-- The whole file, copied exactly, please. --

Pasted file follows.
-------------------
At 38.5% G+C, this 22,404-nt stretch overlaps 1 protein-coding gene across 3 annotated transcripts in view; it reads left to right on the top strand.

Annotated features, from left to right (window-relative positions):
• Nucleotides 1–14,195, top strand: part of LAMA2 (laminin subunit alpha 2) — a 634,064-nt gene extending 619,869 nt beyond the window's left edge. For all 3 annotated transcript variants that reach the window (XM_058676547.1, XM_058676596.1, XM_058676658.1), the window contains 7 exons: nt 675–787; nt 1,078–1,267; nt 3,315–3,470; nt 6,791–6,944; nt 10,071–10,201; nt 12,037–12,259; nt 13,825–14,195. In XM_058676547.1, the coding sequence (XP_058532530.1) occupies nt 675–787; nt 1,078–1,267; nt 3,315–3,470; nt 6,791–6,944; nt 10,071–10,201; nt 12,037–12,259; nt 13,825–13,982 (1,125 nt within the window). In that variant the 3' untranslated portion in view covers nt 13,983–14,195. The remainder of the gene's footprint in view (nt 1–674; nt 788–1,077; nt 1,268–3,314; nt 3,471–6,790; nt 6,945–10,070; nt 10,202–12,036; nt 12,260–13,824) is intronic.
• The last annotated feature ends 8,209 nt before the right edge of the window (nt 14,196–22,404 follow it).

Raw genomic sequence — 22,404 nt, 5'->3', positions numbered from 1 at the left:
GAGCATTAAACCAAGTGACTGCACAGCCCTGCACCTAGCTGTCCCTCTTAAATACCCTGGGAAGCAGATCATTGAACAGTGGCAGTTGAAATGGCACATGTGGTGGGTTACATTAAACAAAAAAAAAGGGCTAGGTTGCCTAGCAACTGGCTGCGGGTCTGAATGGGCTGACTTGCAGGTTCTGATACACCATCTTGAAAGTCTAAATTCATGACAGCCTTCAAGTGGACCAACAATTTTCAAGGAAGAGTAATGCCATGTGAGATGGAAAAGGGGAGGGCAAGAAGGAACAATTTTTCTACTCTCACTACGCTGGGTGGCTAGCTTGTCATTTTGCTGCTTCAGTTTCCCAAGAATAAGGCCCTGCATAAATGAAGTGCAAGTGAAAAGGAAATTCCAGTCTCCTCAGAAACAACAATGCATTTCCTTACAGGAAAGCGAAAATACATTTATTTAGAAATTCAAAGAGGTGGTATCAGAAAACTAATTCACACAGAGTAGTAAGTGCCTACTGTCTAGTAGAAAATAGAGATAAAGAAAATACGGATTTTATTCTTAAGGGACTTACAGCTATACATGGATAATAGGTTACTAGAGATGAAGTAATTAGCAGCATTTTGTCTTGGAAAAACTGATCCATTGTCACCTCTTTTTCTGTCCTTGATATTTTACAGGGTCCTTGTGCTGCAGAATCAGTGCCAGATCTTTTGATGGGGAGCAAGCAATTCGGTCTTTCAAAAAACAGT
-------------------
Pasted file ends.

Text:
At 38.5% G+C, this 22,404-nt stretch overlaps 1 protein-coding gene across 3 annotated transcripts in view; it reads left to right on the top strand.

Annotated features, from left to right (window-relative positions):
• Nucleotides 1–14,195, top strand: part of LAMA2 (laminin subunit alpha 2) — a 634,064-nt gene extending 619,869 nt beyond the window's left edge. For all 3 annotated transcript variants that reach the window (XM_058676547.1, XM_058676596.1, XM_058676658.1), the window contains 7 exons: nt 675–787; nt 1,078–1,267; nt 3,315–3,470; nt 6,791–6,944; nt 10,071–10,201; nt 12,037–12,259; nt 13,825–14,195. In XM_058676547.1, the coding sequence (XP_058532530.1) occupies nt 675–787; nt 1,078–1,267; nt 3,315–3,470; nt 6,791–6,944; nt 10,071–10,201; nt 12,037–12,259; nt 13,825–13,982 (1,125 nt within the window). In that variant the 3' untranslated portion in view covers nt 13,983–14,195. The remainder of the gene's footprint in view (nt 1–674; nt 788–1,077; nt 1,268–3,314; nt 3,471–6,790; nt 6,945–10,070; nt 10,202–12,036; nt 12,260–13,824) is intronic.
• The last annotated feature ends 8,209 nt before the right edge of the window (nt 14,196–22,404 follow it).

Raw genomic sequence — 22,404 nt, 5'->3', positions numbered from 1 at the left:
GAGCATTAAACCAAGTGACTGCACAGCCCTGCACCTAGCTGTCCCTCTTAAATACCCTGGGAAGCAGATCATTGAACAGTGGCAGTTGAAATGGCACATGTGGTGGGTTACATTAAACAAAAAAAAAGGGCTAGGTTGCCTAGCAACTGGCTGCGGGTCTGAATGGGCTGACTTGCAGGTTCTGATACACCATCTTGAAAGTCTAAATTCATGACAGCCTTCAAGTGGACCAACAATTTTCAAGGAAGAGTAATGCCATGTGAGATGGAAAAGGGGAGGGCAAGAAGGAACAATTTTTCTACTCTCACTACGCTGGGTGGCTAGCTTGTCATTTTGCTGCTTCAGTTTCCCAAGAATAAGGCCCTGCATAAATGAAGTGCAAGTGAAAAGGAAATTCCAGTCTCCTCAGAAACAACAATGCATTTCCTTACAGGAAAGCGAAAATACATTTATTTAGAAATTCAAAGAGGTGGTATCAGAAAACTAATTCACACAGAGTAGTAAGTGCCTACTGTCTAGTAGAAAATAGAGATAAAGAAAATACGGATTTTATTCTTAAGGGACTTACAGCTATACATGGATAATAGGTTACTAGAGATGAAGTAATTAGCAGCATTTTGTCTTGGAAAAACTGATCCATTGTCACCTCTTTTTCTGTCCTTGATATTTTACAGGGTCCTTGTGCTGCAGAATCAGTGCCAGATCTTTTGATGGGGAGCAAGCAATTCGGTCTTTCAAAAAACAGT